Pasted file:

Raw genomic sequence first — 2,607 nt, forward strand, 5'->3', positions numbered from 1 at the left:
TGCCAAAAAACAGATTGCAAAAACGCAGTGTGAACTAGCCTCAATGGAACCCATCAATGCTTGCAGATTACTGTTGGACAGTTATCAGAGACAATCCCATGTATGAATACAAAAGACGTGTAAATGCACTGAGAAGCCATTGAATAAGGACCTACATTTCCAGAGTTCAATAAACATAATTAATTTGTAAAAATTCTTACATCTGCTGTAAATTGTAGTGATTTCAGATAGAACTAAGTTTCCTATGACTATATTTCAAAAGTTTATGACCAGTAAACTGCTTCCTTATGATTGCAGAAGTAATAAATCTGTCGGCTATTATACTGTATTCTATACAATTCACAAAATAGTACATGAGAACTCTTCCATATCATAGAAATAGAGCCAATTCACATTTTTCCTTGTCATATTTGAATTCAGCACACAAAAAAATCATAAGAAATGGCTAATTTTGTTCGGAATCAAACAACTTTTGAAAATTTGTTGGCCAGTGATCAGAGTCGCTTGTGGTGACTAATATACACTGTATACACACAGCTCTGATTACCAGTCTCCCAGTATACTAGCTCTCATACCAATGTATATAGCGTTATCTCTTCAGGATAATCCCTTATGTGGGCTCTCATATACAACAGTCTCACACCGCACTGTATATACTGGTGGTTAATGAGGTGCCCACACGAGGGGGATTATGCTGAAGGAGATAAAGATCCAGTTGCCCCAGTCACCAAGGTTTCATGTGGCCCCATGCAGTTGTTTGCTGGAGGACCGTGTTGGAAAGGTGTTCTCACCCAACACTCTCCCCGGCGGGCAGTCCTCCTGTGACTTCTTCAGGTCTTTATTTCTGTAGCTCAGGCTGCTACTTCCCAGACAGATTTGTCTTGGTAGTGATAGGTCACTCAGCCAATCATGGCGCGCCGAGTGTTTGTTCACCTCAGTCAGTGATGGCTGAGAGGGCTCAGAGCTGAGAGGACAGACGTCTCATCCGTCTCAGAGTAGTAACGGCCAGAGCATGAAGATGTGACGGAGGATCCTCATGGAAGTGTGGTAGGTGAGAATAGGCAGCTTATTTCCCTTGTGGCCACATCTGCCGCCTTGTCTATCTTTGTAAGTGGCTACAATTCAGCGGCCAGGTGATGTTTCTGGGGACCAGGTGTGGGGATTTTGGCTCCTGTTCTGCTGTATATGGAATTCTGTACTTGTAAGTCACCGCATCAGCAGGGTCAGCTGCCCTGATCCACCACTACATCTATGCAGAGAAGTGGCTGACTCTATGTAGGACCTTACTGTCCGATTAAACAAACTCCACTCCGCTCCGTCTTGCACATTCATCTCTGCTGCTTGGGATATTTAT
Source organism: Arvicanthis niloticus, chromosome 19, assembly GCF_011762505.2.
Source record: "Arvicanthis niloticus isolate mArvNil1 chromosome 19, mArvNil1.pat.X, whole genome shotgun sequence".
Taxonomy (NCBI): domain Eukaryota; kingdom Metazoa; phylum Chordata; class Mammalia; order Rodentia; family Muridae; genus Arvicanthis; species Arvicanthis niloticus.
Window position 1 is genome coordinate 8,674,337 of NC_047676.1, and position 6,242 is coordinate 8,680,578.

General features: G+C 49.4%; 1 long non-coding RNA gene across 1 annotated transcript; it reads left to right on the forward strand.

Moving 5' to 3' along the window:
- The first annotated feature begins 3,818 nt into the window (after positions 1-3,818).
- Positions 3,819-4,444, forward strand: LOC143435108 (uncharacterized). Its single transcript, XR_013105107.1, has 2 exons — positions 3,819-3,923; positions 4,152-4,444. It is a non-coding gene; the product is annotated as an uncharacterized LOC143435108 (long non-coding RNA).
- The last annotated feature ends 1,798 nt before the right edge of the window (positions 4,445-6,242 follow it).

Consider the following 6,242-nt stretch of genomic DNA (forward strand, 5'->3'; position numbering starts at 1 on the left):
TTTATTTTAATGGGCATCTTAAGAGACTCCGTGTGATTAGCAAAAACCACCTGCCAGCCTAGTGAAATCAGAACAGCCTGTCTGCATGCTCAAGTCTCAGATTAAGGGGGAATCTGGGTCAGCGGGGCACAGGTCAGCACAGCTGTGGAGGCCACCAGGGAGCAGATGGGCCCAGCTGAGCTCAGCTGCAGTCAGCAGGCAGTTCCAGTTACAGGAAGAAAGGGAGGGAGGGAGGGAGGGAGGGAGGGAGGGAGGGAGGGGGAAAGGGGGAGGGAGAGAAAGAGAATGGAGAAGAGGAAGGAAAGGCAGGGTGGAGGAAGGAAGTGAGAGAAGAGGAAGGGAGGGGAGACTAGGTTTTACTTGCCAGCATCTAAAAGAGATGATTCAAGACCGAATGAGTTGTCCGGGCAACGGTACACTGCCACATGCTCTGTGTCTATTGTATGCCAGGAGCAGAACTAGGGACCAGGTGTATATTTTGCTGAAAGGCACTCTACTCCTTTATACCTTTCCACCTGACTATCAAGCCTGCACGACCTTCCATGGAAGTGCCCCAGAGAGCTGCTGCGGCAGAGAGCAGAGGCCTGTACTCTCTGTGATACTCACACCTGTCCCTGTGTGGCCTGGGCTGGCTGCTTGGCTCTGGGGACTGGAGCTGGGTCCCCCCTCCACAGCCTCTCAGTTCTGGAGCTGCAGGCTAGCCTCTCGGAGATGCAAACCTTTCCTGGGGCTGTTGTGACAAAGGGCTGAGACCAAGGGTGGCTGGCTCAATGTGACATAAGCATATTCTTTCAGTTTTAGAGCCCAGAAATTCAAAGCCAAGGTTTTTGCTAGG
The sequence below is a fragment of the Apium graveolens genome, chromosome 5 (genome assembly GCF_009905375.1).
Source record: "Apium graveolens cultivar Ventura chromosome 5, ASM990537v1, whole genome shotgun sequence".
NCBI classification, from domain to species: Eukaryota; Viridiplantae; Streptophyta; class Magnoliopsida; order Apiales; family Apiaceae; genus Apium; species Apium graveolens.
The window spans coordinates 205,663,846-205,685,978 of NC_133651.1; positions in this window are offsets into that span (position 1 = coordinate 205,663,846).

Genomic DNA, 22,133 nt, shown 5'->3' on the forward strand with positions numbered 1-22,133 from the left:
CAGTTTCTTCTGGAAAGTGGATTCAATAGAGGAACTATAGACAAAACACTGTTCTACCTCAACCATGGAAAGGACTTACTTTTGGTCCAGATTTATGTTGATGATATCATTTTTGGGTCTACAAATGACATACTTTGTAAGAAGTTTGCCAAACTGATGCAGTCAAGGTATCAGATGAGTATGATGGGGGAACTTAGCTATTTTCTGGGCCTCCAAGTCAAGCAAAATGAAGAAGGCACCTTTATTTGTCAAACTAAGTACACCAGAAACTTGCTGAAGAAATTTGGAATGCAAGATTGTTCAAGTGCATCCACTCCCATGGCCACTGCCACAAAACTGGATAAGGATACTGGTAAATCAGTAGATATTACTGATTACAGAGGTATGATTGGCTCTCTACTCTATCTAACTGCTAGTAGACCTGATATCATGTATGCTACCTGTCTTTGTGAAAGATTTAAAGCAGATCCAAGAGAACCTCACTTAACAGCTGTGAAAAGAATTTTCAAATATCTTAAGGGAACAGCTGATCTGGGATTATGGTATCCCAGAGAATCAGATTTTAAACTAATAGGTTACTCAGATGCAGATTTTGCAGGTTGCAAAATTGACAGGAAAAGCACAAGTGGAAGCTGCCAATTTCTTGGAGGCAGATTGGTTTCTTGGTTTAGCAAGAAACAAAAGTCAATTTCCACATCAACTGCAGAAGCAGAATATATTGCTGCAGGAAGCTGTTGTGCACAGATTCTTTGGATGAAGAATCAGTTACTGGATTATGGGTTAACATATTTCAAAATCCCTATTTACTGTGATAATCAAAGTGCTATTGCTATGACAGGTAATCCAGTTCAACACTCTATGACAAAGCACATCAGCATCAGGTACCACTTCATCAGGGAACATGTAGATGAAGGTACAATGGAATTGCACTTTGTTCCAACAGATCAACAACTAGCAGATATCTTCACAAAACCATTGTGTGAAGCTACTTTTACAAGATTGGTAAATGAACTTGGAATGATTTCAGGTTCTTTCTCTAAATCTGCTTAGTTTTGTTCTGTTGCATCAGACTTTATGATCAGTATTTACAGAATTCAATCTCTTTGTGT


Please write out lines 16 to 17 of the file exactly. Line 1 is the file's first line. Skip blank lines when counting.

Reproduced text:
NCBI classification, from domain to species: Eukaryota; Viridiplantae; Streptophyta; class Magnoliopsida; order Apiales; family Apiaceae; genus Apium; species Apium graveolens.
The window spans coordinates 205,663,846-205,685,978 of NC_133651.1; positions in this window are offsets into that span (position 1 = coordinate 205,663,846).